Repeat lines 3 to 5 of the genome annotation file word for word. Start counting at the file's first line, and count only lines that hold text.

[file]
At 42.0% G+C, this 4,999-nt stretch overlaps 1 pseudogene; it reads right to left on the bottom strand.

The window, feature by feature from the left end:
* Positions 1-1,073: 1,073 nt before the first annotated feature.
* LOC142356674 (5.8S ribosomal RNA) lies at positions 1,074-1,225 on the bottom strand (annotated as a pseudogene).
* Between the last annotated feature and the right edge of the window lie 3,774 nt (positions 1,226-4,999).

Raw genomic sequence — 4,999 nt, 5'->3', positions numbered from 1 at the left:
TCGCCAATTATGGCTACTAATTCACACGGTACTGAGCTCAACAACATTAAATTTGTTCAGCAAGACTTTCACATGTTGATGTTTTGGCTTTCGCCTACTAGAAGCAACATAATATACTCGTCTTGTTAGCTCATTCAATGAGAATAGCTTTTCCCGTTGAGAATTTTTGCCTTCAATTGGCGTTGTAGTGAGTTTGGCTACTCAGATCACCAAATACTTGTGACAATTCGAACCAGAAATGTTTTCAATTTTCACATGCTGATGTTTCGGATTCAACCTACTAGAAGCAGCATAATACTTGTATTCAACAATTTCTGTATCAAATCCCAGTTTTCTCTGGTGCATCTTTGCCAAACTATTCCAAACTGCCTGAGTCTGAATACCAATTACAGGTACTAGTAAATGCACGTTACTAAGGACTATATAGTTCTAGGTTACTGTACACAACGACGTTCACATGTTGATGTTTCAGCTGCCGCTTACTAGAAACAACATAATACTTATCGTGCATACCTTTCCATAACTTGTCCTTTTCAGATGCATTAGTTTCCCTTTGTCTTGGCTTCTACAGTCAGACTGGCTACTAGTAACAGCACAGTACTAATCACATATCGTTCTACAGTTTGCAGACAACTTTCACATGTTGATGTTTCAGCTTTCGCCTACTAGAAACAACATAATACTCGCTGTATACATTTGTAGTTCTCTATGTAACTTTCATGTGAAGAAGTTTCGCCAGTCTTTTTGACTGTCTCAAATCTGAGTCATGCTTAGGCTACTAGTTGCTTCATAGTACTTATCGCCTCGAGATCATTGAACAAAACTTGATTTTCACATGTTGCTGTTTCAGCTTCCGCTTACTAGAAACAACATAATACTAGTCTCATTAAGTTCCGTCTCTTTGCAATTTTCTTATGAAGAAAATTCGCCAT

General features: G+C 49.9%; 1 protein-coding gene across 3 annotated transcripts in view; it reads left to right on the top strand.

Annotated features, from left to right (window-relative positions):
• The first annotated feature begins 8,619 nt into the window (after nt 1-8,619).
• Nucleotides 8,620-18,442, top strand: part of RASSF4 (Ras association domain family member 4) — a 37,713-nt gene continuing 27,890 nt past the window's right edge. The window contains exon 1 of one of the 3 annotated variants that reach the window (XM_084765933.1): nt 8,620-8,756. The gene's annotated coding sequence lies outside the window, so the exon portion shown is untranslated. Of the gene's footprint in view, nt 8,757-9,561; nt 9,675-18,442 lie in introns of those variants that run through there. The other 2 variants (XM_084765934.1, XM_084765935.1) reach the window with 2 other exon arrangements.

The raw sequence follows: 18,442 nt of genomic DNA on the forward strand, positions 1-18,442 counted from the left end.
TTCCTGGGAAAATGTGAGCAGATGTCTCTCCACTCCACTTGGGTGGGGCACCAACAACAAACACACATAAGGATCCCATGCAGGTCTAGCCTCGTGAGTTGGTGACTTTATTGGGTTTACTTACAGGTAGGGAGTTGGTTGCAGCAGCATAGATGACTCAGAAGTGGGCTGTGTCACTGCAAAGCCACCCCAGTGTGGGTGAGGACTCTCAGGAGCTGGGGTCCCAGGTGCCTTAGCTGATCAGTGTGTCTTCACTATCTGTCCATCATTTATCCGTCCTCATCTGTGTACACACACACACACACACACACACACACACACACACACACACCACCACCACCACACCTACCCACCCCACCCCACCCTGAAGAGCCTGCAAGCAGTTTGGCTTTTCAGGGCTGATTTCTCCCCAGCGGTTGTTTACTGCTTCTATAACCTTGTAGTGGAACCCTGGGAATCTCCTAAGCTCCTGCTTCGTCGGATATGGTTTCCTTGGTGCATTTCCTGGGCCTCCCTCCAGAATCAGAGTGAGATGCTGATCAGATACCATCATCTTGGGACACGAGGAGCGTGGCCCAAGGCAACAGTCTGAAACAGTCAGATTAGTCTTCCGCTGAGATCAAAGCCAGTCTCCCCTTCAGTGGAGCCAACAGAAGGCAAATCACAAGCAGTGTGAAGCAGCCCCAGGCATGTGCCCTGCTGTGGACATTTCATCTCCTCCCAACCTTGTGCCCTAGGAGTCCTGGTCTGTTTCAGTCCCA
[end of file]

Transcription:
* Positions 1-1,073: 1,073 nt before the first annotated feature.
* LOC142356674 (5.8S ribosomal RNA) lies at positions 1,074-1,225 on the bottom strand (annotated as a pseudogene).
* Between the last annotated feature and the right edge of the window lie 3,774 nt (positions 1,226-4,999).